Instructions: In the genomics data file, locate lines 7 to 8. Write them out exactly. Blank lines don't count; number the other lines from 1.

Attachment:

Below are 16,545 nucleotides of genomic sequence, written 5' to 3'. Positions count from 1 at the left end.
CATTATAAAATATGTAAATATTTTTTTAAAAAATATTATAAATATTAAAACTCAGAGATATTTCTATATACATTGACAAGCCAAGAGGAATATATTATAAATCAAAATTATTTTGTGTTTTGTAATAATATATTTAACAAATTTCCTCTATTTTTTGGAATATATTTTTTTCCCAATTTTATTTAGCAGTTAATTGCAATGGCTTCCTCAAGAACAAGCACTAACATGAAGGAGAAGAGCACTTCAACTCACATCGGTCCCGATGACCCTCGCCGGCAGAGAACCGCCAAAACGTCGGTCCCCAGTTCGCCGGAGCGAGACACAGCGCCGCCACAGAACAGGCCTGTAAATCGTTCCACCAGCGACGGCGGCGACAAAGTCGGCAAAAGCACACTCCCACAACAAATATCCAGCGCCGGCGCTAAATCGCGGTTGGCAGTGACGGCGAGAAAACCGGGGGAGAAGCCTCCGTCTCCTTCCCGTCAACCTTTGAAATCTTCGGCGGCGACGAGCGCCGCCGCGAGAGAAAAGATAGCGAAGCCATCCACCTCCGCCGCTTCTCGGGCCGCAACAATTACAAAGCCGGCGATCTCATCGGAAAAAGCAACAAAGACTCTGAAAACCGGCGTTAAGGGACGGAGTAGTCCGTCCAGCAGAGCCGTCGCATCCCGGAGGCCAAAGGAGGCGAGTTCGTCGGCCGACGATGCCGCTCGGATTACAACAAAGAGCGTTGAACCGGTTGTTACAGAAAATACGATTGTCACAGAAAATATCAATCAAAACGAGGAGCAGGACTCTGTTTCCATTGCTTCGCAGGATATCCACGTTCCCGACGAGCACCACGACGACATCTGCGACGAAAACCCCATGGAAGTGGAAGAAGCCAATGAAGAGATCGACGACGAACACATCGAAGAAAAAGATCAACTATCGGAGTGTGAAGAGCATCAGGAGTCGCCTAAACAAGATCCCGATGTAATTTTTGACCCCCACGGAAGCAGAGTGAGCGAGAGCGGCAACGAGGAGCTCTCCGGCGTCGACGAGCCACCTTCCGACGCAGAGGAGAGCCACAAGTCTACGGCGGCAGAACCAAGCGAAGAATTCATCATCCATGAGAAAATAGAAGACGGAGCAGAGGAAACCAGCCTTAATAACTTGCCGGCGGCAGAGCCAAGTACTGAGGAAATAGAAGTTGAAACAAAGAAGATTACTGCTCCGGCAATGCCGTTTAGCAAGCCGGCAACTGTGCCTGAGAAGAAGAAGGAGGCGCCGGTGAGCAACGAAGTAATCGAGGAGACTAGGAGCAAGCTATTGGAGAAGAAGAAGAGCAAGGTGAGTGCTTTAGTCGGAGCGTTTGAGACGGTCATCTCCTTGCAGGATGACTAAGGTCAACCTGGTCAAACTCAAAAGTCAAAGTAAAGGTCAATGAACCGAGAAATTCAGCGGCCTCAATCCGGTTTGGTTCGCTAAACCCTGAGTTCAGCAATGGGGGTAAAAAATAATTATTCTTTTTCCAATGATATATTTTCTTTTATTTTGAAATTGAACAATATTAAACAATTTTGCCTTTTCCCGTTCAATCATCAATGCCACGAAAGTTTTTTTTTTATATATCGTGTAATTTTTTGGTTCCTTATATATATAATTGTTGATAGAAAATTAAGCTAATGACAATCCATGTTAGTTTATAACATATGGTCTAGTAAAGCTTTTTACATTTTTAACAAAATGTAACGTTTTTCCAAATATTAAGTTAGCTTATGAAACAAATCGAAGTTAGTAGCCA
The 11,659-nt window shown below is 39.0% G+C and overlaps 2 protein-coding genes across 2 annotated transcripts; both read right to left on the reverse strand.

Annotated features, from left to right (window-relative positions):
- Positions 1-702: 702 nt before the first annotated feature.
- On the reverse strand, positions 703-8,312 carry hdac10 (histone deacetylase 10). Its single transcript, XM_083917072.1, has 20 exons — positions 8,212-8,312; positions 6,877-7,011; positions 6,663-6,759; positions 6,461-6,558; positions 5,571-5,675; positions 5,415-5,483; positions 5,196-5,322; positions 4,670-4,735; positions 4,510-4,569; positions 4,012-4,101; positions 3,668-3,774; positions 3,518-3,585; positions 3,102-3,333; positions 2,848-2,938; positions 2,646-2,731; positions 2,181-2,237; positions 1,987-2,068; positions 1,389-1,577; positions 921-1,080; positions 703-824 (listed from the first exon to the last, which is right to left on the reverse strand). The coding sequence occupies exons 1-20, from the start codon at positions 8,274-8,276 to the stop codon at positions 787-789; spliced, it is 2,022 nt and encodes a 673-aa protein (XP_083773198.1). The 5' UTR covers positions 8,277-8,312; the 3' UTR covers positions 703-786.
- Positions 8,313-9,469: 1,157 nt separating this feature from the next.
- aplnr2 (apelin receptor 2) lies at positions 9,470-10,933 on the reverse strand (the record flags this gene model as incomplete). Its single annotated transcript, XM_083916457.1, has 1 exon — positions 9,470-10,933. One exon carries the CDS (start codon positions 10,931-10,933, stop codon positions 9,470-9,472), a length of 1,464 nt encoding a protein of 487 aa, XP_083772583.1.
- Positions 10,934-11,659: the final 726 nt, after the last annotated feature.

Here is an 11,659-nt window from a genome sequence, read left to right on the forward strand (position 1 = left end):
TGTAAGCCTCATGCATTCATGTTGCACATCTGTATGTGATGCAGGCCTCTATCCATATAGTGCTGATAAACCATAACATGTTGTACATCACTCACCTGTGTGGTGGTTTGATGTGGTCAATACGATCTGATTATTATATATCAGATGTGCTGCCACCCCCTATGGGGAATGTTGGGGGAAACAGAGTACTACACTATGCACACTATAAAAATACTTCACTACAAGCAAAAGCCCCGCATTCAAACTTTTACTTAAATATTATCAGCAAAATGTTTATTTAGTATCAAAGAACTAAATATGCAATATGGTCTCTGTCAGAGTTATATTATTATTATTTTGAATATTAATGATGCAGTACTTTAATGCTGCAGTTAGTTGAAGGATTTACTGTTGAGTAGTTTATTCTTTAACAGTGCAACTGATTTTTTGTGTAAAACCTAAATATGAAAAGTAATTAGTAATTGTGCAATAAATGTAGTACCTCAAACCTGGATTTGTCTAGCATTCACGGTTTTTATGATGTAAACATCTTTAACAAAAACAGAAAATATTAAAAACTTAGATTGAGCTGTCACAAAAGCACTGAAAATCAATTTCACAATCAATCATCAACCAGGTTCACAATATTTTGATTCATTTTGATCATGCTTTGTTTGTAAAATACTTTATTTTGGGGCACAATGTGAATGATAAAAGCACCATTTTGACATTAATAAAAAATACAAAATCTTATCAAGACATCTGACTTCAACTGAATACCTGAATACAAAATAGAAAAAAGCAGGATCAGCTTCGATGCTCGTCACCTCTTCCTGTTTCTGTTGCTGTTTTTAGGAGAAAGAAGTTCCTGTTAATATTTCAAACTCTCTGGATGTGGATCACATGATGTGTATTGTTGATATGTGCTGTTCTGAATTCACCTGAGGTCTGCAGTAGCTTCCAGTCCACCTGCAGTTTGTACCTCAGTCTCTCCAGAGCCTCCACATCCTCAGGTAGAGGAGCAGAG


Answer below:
- Positions 8,313-9,469: 1,157 nt separating this feature from the next.
- aplnr2 (apelin receptor 2) lies at positions 9,470-10,933 on the reverse strand (the record flags this gene model as incomplete). Its single annotated transcript, XM_083916457.1, has 1 exon — positions 9,470-10,933. One exon carries the CDS (start codon positions 10,931-10,933, stop codon positions 9,470-9,472), a length of 1,464 nt encoding a protein of 487 aa, XP_083772583.1.